• They love that they can decide, on the spur of the moment, to “clock in” and earn some extra money on a weekend

Here’s what they hate:

  • They don’t like the horror stories they’ve seen of crazy riders attacking drivers
  • They don’t like the risk associated with picking up strangers
  • They don’t like the wear and tear on their personal car
  • They don’t like Uber’s public stance about not even wanting drivers in the future

I understand the opportunity driving for Uber represents when you’re in desperate need for extra money and your resources are limited.

But do you really want to be a taxi driver to make extra income? Is that the best, most noble use of your talents, skills, knowledge, and experience?

5. eBay Seller

I have a close friend who is the primary income provider for a family of six (plus a dog!) through his eBay business. He started it after his once-lucrative landscaping business was forced to fold in the 2008 recession. Great man, husband, and father.

He has found a way to thrive selling products on eBay by focusing on unique, hard-to-find supplies, hardware, and gear needed by niche audiences. But here’s what it took to thrive:

  • Significant upfront cash that he could put towards purchases
  • Time to let his auctions run, and re-list, and re-list again and again until those niche audiences emerged
  • A dedicated garage (and now, two warehouses)
  • A willingness to spend a significant amount of time shipping and handling goods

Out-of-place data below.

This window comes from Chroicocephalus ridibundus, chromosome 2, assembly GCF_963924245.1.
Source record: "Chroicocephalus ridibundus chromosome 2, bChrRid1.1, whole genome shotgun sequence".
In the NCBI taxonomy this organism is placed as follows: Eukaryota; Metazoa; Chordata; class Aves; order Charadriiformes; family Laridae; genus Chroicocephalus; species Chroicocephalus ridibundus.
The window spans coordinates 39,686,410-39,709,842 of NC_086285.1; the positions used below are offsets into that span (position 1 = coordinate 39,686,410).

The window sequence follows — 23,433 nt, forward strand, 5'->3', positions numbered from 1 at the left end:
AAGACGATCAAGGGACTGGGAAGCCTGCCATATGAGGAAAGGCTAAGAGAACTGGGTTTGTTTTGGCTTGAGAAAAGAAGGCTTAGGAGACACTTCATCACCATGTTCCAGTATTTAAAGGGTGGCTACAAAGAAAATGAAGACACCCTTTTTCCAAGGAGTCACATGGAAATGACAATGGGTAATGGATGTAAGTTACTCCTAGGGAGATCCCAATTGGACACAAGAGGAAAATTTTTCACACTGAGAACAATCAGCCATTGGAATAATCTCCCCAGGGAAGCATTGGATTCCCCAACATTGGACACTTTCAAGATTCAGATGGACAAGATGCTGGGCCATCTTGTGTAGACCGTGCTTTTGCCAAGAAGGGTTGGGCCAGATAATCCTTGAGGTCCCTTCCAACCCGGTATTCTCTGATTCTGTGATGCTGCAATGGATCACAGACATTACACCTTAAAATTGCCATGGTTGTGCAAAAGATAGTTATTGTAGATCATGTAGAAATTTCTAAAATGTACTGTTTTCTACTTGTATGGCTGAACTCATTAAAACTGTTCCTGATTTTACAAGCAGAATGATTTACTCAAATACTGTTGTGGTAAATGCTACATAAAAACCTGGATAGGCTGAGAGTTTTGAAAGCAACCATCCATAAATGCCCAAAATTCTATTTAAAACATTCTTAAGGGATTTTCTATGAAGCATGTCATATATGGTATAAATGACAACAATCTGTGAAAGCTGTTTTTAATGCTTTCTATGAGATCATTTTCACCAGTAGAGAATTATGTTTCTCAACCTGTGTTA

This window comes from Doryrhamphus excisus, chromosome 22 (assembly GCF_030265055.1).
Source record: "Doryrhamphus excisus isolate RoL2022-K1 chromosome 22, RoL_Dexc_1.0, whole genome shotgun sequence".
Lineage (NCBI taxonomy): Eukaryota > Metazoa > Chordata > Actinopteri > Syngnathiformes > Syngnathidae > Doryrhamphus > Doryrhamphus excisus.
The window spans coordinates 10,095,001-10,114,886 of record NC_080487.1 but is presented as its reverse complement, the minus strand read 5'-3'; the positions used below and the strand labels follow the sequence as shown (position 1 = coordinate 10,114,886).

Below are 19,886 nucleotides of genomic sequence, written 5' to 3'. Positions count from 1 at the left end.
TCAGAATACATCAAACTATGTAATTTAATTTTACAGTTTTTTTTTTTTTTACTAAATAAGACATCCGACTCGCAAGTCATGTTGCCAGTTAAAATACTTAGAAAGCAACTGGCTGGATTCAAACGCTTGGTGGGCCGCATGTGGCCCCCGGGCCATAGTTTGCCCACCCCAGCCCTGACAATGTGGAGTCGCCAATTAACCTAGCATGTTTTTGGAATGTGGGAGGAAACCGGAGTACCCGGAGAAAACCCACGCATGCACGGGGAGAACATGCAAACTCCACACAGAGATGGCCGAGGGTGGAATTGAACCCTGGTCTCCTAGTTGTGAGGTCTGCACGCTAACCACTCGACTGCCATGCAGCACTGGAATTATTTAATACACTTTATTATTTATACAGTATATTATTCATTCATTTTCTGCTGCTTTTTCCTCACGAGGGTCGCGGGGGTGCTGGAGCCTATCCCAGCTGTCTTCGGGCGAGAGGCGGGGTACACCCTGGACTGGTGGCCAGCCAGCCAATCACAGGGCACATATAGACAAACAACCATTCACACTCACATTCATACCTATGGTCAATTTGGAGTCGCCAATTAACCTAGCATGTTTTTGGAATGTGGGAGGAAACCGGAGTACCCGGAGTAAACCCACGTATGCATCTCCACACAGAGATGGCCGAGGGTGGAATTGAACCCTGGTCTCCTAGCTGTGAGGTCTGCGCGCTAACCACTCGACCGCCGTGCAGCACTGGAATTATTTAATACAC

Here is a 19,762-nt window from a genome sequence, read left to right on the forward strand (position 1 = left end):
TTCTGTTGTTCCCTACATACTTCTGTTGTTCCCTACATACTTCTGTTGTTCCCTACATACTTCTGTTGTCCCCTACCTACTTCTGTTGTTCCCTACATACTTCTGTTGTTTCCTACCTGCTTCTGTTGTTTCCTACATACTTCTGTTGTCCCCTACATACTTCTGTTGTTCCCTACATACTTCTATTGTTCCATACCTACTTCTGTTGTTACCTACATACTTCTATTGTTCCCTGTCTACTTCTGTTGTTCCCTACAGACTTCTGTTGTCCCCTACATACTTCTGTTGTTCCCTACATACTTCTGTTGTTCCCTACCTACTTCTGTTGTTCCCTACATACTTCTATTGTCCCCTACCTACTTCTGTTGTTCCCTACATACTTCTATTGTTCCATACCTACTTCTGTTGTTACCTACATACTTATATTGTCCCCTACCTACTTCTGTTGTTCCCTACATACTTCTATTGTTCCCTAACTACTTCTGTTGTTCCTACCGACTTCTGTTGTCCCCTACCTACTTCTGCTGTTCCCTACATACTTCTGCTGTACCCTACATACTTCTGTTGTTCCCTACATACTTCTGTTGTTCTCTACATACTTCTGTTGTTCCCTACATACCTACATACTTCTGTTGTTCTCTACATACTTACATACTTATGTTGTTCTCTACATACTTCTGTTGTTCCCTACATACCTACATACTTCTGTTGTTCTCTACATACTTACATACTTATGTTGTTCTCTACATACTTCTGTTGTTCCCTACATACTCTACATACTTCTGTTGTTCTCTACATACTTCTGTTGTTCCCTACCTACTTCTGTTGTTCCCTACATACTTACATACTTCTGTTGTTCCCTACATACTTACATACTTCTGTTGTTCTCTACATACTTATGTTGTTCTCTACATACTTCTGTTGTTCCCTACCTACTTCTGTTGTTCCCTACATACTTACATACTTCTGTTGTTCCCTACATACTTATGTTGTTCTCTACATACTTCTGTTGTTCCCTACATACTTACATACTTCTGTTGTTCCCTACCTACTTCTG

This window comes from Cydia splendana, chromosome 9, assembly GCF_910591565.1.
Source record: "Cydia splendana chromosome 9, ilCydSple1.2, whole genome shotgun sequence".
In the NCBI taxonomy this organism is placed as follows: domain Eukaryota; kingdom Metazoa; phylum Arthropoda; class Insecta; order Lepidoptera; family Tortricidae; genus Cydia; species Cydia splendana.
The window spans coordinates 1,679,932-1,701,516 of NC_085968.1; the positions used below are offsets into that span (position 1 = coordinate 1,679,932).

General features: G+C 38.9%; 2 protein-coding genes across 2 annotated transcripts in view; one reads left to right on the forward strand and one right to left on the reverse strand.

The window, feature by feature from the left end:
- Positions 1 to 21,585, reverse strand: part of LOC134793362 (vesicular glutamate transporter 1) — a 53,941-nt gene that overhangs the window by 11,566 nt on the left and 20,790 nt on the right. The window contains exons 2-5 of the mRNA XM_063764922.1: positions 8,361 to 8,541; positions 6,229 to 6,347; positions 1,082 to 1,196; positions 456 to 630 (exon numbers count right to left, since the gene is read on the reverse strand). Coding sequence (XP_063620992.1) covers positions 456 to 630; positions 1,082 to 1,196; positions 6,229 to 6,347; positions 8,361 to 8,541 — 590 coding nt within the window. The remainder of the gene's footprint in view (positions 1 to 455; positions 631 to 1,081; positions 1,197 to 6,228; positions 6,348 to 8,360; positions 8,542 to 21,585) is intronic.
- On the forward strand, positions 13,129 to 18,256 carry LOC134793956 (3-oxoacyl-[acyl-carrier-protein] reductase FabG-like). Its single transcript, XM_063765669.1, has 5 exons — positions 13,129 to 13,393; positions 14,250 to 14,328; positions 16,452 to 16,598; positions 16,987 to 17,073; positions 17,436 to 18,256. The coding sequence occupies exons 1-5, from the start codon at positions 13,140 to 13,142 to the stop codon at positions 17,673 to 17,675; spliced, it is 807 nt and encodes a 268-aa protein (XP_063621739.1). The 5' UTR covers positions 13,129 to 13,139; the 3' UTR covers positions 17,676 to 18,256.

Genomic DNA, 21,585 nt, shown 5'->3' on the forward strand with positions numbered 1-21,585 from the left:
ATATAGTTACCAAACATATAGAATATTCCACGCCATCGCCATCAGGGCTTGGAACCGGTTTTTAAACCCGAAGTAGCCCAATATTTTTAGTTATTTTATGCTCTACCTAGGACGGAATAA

• Years

He’s got an exceptional work ethic, attention to detail, no problems with the physical work, unmatched patience, and the space to put a lot of equipment and, well, stuff in storage until it finally sells.

Do you have all of those? If not, avoid this one. It isn’t at the top of the list of bad side project ideas, but the capital you need up front to make it work is too big of a risk.


There are many more bad side project ideas out there. I realize there may be really unique scenarios where you can find fulfillment, make a nice side income, and enjoy any of these five. It’s just that all the planets often have to be perfectly aligned for them to work.

My bias comes in wanting to speak to people wanting to make a credible side income through the big four: talents, skills, knowledge, and experience. People who feel like they could be giving back—and earning a side income in the process—by putting those four to work.

If leveraging those four attributes is important to you, avoid these five side project ideas like the plague.